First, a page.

4 Ways Creating Content is Like Raising a Baby
Being a new mom and launching a business are not dissimilar endeavors. You’ve been incubating this new life for months, and now that the time is near, it seems like the perfect occasion to freak the heck out. The overlap between parenthood and brand ownership also offers up some solutions; you may not need swaddling advice before you welcome your new office mates, but other tips about planning, patience, and persistence still ring true.
1. Short-Term Decisions Have Long-Term Consequence (Sometimes)
If you ever want to feel like you’re going to ruin your baby for life simply by picking the wrong teething ring, read a baby blog. Did you know that a two-second glimpse of Real Housewives will destroy your infant’s ability to connect with their peers? And your neighbors might call CPS if you don’t use cloth diapers soaked in plant tears. Seriously, though, every decision is fraught with anxiety because you don’t have any idea what you’re doing.
Content marketing might not always seem like it’s as meaningful as mommying, but if it’s your professional future at stake, the risks are very real. The wrong branding can sully your company’s reputation before it even has one. Poorly worded content can turn off customers. A lack of strategy (a pain point experienced by some 70% of marketers) means you’ll lose valuable ground as your startup funds dwindle.
On the other hand, very few mistakes have unfixable consequences. A good content plan can help you get off on the right foot, but if you flub something, just shake it off Taylor Swift-style and get back on the horse. Your baby won’t remember that you put her diaper on backward and your audience will forget your random blog rants if you shape up and post smarter from here on out.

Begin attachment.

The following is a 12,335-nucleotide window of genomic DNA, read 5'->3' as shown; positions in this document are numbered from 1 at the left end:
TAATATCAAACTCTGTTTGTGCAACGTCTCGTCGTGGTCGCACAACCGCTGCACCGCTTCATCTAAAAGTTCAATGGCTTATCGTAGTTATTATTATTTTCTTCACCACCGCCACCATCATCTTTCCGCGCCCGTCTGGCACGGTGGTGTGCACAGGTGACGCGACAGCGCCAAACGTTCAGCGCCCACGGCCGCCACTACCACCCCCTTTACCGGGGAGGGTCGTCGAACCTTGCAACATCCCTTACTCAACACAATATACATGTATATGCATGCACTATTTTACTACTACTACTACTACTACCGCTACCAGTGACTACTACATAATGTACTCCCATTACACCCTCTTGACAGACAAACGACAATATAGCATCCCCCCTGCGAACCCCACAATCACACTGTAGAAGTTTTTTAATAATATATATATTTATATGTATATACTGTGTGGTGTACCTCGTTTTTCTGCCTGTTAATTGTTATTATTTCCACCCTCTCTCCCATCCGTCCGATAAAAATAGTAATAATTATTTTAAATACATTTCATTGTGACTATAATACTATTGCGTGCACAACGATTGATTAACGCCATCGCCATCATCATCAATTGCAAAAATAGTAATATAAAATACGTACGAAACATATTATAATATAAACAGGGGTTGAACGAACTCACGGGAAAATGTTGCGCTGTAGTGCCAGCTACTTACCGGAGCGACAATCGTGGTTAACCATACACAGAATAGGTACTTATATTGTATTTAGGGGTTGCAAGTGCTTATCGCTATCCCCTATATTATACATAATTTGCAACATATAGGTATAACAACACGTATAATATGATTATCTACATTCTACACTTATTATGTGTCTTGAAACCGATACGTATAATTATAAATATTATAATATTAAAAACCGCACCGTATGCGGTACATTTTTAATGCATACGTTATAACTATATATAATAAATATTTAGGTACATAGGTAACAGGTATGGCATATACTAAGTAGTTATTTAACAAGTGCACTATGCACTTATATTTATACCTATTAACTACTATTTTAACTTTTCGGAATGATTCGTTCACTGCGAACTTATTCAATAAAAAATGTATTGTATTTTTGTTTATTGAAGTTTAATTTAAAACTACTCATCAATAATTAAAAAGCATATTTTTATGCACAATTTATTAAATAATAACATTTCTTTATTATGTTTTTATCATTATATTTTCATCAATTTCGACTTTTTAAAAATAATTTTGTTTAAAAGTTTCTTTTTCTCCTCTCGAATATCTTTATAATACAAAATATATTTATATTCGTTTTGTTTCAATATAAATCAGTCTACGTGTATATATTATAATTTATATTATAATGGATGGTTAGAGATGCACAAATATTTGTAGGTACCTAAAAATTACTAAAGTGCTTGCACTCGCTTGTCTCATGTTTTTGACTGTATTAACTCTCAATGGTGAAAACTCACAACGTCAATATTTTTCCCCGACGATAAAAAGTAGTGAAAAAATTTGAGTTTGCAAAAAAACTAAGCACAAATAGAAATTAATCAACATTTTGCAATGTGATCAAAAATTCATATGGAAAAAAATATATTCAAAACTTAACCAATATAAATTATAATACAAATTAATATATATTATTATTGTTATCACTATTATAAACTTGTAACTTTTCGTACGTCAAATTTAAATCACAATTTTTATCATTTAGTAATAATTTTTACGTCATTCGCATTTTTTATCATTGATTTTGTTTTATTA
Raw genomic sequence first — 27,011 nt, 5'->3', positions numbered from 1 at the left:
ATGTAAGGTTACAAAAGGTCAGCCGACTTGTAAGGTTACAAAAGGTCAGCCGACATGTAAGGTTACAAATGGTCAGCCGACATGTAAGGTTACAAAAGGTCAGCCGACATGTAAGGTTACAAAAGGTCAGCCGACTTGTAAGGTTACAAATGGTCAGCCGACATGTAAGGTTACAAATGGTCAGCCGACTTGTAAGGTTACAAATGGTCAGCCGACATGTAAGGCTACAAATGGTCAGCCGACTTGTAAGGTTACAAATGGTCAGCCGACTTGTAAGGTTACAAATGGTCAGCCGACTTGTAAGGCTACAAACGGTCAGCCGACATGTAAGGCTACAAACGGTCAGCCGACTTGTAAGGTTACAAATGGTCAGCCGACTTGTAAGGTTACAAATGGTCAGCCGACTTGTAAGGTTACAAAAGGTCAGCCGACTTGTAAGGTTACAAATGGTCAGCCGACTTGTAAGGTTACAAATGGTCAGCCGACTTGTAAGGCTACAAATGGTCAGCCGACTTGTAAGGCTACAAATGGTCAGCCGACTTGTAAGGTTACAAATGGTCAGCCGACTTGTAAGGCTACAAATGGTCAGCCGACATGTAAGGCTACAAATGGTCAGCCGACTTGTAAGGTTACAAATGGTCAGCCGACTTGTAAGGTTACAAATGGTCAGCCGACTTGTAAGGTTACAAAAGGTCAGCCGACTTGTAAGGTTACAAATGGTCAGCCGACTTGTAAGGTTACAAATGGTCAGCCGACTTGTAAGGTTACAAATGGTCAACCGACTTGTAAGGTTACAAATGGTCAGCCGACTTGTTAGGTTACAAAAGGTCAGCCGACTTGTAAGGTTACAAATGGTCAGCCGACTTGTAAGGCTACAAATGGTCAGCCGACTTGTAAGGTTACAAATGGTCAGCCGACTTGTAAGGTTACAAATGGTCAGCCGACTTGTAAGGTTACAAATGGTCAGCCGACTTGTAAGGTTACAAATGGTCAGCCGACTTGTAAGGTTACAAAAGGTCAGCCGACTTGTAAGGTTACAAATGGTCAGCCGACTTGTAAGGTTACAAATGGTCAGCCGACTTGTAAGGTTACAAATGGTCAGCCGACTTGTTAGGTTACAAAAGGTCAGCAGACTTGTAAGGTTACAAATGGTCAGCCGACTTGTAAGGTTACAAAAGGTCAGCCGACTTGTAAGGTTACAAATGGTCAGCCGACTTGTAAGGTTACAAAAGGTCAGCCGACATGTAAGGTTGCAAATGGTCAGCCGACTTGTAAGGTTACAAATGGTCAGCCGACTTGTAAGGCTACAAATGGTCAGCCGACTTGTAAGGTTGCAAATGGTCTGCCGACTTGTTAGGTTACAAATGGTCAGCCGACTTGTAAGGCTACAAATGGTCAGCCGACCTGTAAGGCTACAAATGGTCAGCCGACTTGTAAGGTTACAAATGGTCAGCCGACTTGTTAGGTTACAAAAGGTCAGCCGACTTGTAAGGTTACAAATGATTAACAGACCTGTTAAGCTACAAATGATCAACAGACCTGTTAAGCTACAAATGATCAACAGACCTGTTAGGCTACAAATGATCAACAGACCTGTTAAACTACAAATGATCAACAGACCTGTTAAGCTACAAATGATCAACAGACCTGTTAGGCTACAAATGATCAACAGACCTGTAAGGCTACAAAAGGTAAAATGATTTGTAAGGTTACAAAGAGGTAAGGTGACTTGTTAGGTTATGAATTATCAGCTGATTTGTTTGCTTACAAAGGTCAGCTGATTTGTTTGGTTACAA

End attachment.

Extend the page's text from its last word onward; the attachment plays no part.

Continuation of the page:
2. Everyone’s Got an Opinion
If I had a dime for every time someone told me I was messing up parenthood, I’d have enough dimes for an entire week of daycare. That’s like a million dollars, by the way. Some weeks, I get a half-dozen opinions that all contradict each other, and every single person is positive they’re right.
Start a business, and you’ll suddenly discover that all your friends and family member are Shark Tank-level consultants. Never mind that Uncle Bob isn’t even sure what a martech platform is, he can still tell you why you’re not marketing it correctly.
Take the advice you can use and ditch the rest. You know your baby – be it flesh-and-blood or brick-and-mortar – better than anyone. Trust your gut.
3. Things Can Get Messy
Ever witnessed a baby blowout? I’ll spare you the details, but it’s not pretty. You’ll lose an outfit to a poovalanch at least once before your kid is potty trained, and your business could wreak just as much havoc. You realize six months into operation that your brand voice is all wrong. Your landing pages aren’t converting. You asked your writer to put 20 long-tail keywords into a 300-word About Us page (please don’t do that). You never learned how to craft a creative brief.
You’ll make messes. The important thing is that you commit to cleaning them up.
4. It’s Okay to Ask for Help
Surprise! You don’t know everything. You’re new at this, and there is strength in recognizing that you can’t be Mom, Dad, bottle washer, cook, laundress, housekeeper, errand runner, and sanity keeper without some assistance.
Hire a writer. Bring in a graphic designer. Confer with a content strategist. Delegate some of the specialized tasks so you can concentrate on what you do best: nurturing your bundle of joy as it grows into something increasingly incredible.
Alana L is a copywriter, content strategist, and unabashed digital marketing enthusiast. In her previous professional lives, she was a chef, sommelier, and touring musician. These days she uses her laptop-based talents to help companies shape their brand story and make a lasting impact. When she’s not busy creating websites and crafting content calendars, Alana writes for a number of high-profile publications, starting conversations about everything from Cabernet to ecommerce to click-through rates.